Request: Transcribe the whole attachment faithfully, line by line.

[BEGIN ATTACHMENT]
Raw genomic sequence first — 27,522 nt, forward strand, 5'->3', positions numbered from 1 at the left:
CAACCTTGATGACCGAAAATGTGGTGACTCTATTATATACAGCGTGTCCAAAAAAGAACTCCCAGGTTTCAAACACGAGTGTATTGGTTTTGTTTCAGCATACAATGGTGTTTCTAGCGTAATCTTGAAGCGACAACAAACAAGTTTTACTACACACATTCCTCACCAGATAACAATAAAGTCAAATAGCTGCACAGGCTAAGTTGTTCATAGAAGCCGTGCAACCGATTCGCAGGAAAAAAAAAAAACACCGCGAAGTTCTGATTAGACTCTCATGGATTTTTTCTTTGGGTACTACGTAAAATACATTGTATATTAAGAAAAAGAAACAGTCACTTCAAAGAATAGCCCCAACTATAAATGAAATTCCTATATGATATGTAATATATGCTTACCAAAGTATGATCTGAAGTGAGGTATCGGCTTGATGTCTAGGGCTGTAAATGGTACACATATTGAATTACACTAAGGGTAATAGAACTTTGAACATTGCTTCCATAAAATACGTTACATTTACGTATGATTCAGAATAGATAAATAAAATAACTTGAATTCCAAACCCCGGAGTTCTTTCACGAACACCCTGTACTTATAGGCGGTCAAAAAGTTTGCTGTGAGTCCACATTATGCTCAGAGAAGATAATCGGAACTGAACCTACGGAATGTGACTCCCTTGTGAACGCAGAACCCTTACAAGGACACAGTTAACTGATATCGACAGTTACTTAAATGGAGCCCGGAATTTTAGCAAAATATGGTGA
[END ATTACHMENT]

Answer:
Raw genomic sequence first — 27,522 nt, forward strand, 5'->3', positions numbered from 1 at the left:
CAACCTTGATGACCGAAAATGTGGTGACTCTATTATATACAGCGTGTCCAAAAAAGAACTCCCAGGTTTCAAACACGAGTGTATTGGTTTTGTTTCAGCATACAATGGTGTTTCTAGCGTAATCTTGAAGCGACAACAAACAAGTTTTACTACACACATTCCTCACCAGATAACAATAAAGTCAAATAGCTGCACAGGCTAAGTTGTTCATAGAAGCCGTGCAACCGATTCGCAGGAAAAAAAAAAAACACCGCGAAGTTCTGATTAGACTCTCATGGATTTTTTCTTTGGGTACTACGTAAAATACATTGTATATTAAGAAAAAGAAACAGTCACTTCAAAGAATAGCCCCAACTATAAATGAAATTCCTATATGATATGTAATATATGCTTACCAAAGTATGATCTGAAGTGAGGTATCGGCTTGATGTCTAGGGCTGTAAATGGTACACATATTGAATTACACTAAGGGTAATAGAACTTTGAACATTGCTTCCATAAAATACGTTACATTTACGTATGATTCAGAATAGATAAATAAAATAACTTGAATTCCAAACCCCGGAGTTCTTTCACGAACACCCTGTACTTATAGGCGGTCAAAAAGTTTGCTGTGAGTCCACATTATGCTCAGAGAAGATAATCGGAACTGAACCTACGGAATGTGACTCCCTTGTGAACGCAGAACCCTTACAAGGACACAGTTAACTGATATCGACAGTTACTTAAATGGAGCCCGGAATTTTAGCAAAATATGGTGA